Dave: I really feel that what the Process teaches is a gateway for the future of Metal. We passed through the Satanic thrash of the 80s and the Church-burning black metal of the 90s. Karmically these steps needed to happen because of the history of the Christian Church and the repressive and destructive steps it took to control the darkness. Darkness of course can’t be controlled or repressed; it is always there, even if you can’t feel it for one moment it is waiting to resurface. So repressing is not the key as much as managing. In this regard, an explosive Satanic Weremacht may not be what the world needs today as much as a more balanced approach. I don’t mean that stylistically music needs to become as tonal and folky as Sabbath Assembly at all, I just mean that thematically bands could potentially work more with the idea of balance. While the metal scene seems to be accepting of bands like us, we can imagine that — MAYBE — in about 1000 years, the Catholic Church will begin to acknowledge the wisdom in this approach.
What can we expect from Sabbath Assembly in the future? Will you still draw inspirations from the Process Church or do you intend to explore new paths?
Dave: There are still many more hymns and texts to explore within the Process Church, so as of now the plan is to continue sharing the depths of their theology as it is revealed to us over time.
That’s it! Thank you both for taking the time to answer our questions. This is the “write whatever you want” space, so feel free to leave a message to fans and readers. We hope to see you soon on the road!
Dave & Jamie: Yes – see you on tour in Spring 2013!
Interview by Connie Bach
Raven Tide offers an energizing, yet soothing blend of driving guitars with a strong bass line, and balanced orchestra. The result is dark, warm, dreamy, and flowing.
Hello, Cheryl. “Ever Rain” is an awesome EP. I can’t wait to check out the new album.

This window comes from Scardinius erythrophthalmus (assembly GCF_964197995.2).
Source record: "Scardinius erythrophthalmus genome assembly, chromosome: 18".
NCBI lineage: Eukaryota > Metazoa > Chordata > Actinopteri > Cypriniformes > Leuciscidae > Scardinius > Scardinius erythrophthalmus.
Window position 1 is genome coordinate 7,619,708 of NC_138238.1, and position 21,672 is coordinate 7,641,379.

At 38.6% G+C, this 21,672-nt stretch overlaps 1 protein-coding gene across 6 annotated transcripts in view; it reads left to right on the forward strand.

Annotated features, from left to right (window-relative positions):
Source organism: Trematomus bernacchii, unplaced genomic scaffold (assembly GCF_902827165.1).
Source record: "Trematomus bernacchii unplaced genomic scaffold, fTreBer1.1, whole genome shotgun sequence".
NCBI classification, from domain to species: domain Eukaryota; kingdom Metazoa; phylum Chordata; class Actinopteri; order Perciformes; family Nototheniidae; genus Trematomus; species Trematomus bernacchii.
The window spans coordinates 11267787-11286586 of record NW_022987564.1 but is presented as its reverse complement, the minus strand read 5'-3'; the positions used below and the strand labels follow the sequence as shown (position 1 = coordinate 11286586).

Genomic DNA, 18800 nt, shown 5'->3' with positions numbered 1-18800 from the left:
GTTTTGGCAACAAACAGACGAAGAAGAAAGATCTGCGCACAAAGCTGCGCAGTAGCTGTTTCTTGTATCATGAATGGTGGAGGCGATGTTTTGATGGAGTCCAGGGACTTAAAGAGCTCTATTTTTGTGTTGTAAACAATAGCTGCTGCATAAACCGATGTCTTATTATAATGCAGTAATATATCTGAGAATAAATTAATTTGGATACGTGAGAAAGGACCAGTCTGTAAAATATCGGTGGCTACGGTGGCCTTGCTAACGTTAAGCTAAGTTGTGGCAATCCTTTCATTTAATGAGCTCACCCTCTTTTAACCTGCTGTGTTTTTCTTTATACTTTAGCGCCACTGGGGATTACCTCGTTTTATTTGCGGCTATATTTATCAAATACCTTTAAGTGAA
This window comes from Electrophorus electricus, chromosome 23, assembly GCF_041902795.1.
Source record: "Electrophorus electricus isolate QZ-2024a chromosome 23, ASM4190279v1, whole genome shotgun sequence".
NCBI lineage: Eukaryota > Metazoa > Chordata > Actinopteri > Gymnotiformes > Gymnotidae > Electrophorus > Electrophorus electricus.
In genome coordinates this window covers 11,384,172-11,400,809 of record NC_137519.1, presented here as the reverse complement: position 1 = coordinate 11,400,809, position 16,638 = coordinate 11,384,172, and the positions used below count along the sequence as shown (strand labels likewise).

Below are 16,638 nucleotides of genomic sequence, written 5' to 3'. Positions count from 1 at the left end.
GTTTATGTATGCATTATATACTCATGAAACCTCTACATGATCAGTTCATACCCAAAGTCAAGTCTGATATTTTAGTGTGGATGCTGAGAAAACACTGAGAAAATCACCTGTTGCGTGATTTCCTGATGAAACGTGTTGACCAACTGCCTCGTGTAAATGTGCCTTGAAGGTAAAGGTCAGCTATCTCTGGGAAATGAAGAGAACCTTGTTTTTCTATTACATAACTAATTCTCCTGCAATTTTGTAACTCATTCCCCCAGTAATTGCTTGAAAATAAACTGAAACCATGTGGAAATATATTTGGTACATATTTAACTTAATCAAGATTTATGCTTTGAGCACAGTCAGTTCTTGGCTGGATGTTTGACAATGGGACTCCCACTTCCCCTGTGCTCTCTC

Hi Connie! I’m very glad that you gave me the chance to talk about raven tide and it’s awesome to hear such good words about our songs!
What’s going on with the band these days?
Good question Connie!! This is a very intensive period for us. We’re trying to find the better way to promote “Ever Rain”, choosing few but relevant events where we can show what raven tide really is. We’re also working for new songs and our days are full of studio sessions and writing. It’s not easy, in fact, to spend energies in the right way, especially when you have so much to do in so little time!!!
Raven Tide has been featured on several compilations. “Doom Revealed” will appear on “Beauty and Brutality” and “Lucifer Bliss” appears on “Rock for Haiti”. I love the charity aspects to these two compilations. What made Raven Tide decide to contribute?
It’s wonderful. I think the idea of creating compilations of good music and use the cash to charity is a wonderful initiative. In fact, you get a double benefit. For the bands is certainly an excellent opportunity for visibility and expression, while using the music and its power, you bring more people to a social problem, making them participate by simply listening to a song.
in the past we have often thought of organizing lives and events for a charitable purpose but it is not easy for band to be able to set up this type of event…so when the opportunity to participate in this initiative came, we didn’t think twice!! Especially when it comes to a quality product like “Beauty and Brutality”.
Raven Tide is such a young band, yet has such a polished sound. What brought the members and their various skills, together?
Indeed, although the moniker Raven Tide is dated 2009, all of us for many years were part of a previous musical project, a tribute band that has enabled us to acquire over time a deep musical and personal understanding and improving through long live experience. Over time, of course, came the need to express ourselves with original music and create something where everyone could put their ideas and influences.
Turning to the recent release of your EP, it is a lovely taste of what is to come in the future. The name Ever Rain suits it. Where did the name come from?
Ever Rain was, in truth, the first moniker of the band, replaced with Raven Tide for reasons of homonymy with another band. After this, we decided to use it anyway, as the title of our first EP, maintaining continuity with our first idea. The reason for both names is, however, to evoke a particular image that remains a feature of all our work.
MySpace says that “Ever Rain” is a preview of a full-length album in the works. Why did the band decide to release a “preview”? I love when bands do that, it is kind of like the smell of baking before the bread comes out of the oven.